How I discovered the French strawberry tart
These days I remembered the flavor of the French strawberry tart. Almost all of 1999 I lived in Paris and for a short period slightly further North of Paris, in Meru and Beauvais. I was pretty young and familiar with the cookies, but for me at that time the maximum level of organoleptic knowledge of dessert was the taste of donuts.
I remember that the representative of the Sports Club where I was going to train picked me up from the station Gare du Lyon with an old Renault 5. She drove like she was Senna's real daughter on the Parisian boulevards until we arrived in front of the guest house where I was going to dwell in the next few months. Getting to know the French capital was gradually. If in the first days the route to the training hall and the training itself were exhausting and I had no desire to discover the city, after the first month, with the arrival of the spring, I felt a crazy need to taste the products from the pastry display windows that until then I had only admired.
I have often walked around without a map or a final target. I just walked. It’s a habit I have since that period. All you need is to let you to be guided by cardinal points. To the left, to the right, in front, on a big or on a narrow boulevard, it doesn’t matter! The direction is important and orientation on the four cardinal points. Do not forget and be aware at any time what cardinal point you follow, as for the rest of the cardinals you can complete them quickly by reconstitution.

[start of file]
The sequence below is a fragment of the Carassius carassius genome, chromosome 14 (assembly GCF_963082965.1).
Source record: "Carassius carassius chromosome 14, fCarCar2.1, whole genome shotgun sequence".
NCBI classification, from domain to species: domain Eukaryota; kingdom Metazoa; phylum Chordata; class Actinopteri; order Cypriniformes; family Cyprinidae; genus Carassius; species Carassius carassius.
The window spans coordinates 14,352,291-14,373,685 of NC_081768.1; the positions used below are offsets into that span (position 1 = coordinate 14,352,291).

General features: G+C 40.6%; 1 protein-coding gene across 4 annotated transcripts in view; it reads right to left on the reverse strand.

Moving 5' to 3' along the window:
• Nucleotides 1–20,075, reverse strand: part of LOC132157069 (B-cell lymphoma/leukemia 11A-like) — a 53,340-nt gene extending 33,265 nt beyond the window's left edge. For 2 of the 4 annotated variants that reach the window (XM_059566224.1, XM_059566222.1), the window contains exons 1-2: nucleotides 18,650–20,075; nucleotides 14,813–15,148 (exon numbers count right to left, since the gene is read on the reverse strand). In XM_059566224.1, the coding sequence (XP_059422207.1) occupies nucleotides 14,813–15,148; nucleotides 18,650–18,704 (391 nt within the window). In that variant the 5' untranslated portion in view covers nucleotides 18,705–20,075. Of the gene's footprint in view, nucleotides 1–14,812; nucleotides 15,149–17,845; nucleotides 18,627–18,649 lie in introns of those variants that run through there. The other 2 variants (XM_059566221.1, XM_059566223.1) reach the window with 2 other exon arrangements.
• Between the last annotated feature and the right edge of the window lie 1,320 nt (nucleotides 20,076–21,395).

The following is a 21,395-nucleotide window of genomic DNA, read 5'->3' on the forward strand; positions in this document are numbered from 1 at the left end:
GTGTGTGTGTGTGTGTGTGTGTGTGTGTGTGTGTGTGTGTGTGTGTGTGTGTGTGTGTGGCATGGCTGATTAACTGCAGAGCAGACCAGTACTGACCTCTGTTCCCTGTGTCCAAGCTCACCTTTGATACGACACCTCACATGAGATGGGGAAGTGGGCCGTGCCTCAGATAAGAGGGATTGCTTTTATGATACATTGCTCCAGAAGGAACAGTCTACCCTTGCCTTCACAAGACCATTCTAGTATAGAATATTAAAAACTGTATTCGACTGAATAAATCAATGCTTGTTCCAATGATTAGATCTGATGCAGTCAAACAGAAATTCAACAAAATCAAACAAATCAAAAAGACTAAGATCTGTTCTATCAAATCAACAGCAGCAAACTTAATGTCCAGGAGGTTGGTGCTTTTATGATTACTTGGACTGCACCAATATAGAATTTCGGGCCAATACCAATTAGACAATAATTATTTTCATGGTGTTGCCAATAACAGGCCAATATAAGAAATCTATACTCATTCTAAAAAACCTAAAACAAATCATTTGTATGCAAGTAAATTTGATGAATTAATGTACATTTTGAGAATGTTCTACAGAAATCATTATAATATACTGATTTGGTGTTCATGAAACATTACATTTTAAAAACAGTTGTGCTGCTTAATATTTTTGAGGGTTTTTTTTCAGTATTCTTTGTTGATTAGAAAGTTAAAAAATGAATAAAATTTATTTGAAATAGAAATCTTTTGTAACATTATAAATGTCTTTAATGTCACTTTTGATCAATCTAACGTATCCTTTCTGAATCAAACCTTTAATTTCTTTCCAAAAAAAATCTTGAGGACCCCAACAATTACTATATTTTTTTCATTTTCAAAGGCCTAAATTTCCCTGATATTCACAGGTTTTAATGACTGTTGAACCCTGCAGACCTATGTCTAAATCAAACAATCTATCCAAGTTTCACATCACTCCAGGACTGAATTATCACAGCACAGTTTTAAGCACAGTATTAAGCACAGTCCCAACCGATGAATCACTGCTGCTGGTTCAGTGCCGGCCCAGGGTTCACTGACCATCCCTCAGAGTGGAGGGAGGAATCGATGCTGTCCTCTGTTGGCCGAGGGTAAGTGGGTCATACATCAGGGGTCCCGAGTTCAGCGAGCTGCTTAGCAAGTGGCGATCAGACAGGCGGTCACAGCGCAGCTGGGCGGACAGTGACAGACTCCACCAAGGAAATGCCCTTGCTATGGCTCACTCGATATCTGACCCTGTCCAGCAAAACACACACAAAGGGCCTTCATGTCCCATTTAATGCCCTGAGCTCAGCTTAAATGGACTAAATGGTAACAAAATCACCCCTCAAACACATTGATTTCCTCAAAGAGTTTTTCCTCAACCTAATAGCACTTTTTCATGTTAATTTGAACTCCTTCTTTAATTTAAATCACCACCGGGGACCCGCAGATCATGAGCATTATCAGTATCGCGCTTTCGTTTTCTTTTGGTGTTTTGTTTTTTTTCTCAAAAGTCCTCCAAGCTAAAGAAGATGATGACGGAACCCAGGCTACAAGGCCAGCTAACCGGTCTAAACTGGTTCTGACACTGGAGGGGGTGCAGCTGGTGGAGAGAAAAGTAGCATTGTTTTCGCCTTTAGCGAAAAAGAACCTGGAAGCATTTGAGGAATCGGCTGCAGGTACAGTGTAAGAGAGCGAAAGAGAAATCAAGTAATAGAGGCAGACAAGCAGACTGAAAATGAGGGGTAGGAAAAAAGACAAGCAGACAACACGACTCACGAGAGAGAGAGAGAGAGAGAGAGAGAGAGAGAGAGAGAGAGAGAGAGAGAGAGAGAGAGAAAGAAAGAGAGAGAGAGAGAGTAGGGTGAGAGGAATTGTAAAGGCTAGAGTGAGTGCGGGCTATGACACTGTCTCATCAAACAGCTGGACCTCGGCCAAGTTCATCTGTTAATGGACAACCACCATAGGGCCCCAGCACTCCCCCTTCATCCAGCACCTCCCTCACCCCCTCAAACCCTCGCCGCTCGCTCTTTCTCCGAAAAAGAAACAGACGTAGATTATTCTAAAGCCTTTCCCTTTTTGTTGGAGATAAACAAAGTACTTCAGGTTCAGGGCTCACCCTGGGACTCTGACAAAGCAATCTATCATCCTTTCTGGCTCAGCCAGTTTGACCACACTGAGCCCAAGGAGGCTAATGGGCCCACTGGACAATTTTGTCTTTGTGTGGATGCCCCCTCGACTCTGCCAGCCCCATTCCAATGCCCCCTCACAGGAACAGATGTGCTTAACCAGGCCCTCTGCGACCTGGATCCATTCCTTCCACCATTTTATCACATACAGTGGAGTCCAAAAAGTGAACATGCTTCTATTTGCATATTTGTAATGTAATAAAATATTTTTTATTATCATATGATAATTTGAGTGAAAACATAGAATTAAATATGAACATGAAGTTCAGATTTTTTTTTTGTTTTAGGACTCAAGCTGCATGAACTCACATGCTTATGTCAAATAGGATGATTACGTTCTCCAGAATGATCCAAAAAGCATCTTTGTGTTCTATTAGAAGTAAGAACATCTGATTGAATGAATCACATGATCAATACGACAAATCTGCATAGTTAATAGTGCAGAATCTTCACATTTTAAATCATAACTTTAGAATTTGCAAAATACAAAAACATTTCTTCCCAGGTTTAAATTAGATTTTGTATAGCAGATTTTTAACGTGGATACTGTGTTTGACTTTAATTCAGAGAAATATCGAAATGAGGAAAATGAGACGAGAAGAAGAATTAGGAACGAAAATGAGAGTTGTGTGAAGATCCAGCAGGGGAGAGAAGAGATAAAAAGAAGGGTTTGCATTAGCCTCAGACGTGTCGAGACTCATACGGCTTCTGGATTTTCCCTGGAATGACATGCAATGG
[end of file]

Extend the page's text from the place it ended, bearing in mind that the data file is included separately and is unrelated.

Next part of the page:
But let's return to the tart ...
As it is in spring, walking through sunny places was a pleasure yearned for months. The air flow that is sometimes felt through this city is loaded with the smell of crafted perfumes, exhaust gases (without any pollution class ...) and people who have a bohemian vibe. Paris was not contaminated by non-European languages, only French was spoken at the time. Hearing the locals ordering bread, croissant or simple fruits, they determined you to want it too, to go and buy one of those and sit on a sidewalk edge to enjoy it.
This is what I actually did. I was in the Montmartre district and headed for Sacre Coeur. I didn’t go right ahead beside Moulin Rouge but behind it, on the small streets with many painting artists and with lots of small coffee houses (of course, at the time I had no clue where I was).
The first obstacle, after the decision to enter the ’Boulangerie’, was to order. French learned in school allowed me to gesture efficiently. The vendor was a mulatto woman with a dialect I found agreeable. She put me a slice of tart on a piece of triangle-shaped cardboard. I paid for it (back then with French banknotes - Francs were short, wide and very colorful) and went out while taking a first bite of it. The moment of happiness and pleasure accompanied me as I was admiring the bohemian life of that street, until I passed by the church and it had been revealed in front of me the whole view of Paris. With this landscape on my sight, on the grass next to the steps of the Sacre Coeur I had finished the slice of the tart. Then I simply stood there in the heat of the Sun.
I kept in my mind the bond between the tart and the Montmartre district. I remember the atmosphere and ... as for the tart: the soft, yellow, good pastry (sensing the flavor of butter); vanilla cream and sweet red strawberries.